“You can’t raise any two kids the same.”
I always though the saying meant each child was different, and that the same tactics would not necessarily be successful due to personality differences. Now in my forties, I mother my last child differently than I did my first.
With my first child, I had a vision of what I wanted her to become. I planned to maneuver the universe to help me mold her into the young lady I wanted. Three kids later, I no longer try to “sculpt” a child. Instead, I evaluate strengths and inclinations and then determine what sports or careers suit them.
I would like to say child rearing has gone smoother since that transition—and for the most part it has—but then our Attention Deficit Disorder kid came. The kind you have to tell five times to put on his shoes, who still puts his shorts on backwards, and who has to struggle to write a sentence. But he’s also the kid who cries at the heart-wrenching part of a movie, breaks into an English accent at random, and can tell you anything you want to know about any animal. I worried about my child. In a world where college is king, what would become of my boy? I wondered as I watched him make faces in the mirror. And that’s when I thought making faces (acting) might be his slingshot.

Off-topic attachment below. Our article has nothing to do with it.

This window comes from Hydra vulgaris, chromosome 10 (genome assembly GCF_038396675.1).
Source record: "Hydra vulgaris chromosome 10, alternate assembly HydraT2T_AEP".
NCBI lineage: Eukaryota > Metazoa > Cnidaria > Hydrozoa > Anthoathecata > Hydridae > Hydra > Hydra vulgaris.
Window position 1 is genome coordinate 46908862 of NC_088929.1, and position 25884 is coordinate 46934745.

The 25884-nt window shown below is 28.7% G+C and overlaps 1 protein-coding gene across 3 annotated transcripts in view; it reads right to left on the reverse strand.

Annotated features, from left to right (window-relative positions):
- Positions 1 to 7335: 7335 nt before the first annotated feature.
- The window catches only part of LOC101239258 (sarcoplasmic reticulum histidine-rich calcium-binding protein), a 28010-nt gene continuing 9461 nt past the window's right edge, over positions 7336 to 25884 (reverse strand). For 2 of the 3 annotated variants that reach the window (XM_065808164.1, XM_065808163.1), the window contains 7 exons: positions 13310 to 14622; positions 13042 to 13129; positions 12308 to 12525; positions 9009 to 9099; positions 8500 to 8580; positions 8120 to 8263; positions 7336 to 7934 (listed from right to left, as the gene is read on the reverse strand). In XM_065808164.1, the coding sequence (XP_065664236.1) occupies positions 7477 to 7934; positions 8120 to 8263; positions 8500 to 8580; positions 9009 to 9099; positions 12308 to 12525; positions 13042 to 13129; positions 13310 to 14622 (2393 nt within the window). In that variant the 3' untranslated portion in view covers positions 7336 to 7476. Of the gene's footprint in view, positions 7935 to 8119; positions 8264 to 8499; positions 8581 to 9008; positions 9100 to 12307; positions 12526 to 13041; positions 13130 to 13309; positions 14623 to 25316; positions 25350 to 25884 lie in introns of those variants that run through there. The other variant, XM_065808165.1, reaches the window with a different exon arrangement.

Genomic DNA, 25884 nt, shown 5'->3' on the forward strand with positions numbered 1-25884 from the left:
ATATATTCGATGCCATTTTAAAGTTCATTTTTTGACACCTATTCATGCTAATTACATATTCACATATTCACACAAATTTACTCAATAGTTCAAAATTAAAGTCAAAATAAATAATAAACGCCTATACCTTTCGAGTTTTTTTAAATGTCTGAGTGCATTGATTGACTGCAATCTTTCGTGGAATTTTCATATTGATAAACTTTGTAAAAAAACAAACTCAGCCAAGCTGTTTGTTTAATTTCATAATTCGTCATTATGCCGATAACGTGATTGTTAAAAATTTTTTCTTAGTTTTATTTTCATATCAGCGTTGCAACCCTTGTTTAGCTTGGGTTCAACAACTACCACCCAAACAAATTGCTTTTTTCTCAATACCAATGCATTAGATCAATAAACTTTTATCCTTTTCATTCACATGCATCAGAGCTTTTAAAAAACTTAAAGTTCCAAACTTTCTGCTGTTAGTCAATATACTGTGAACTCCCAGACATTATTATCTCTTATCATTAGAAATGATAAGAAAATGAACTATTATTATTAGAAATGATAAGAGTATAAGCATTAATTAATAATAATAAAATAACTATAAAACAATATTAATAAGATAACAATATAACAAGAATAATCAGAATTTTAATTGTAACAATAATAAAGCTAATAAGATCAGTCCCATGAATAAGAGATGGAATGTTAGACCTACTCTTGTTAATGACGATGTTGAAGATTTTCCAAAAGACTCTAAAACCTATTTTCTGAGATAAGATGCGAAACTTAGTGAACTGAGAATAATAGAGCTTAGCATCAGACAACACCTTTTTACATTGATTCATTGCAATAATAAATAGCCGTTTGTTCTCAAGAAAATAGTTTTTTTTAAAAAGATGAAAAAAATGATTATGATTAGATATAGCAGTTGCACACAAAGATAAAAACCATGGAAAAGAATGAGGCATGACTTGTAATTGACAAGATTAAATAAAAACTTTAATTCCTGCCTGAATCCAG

I had just read the story of David and Goliath to my little ones and laughed when I thought of how it might have been to raise young David. He was the runt and not considered important enough to be called among the seven sons when the prophet Samuel went to Jessie’s house to anoint the next king. He was tending sheep, which was considered one of the lowliest jobs. I pictured his father standing at the door, watching his son, shaking his head, and wondering what would become of him. “Just look at him, honey, all little and unskilled. All he does is play with that blasted slingshot!”
The very thing his father found little use for was the venue through which God would bring victory for His people.
Keep your eyes open for your child’s “slingshot.” It may just be his salvation.
(Photo courtesy of pixabay.)
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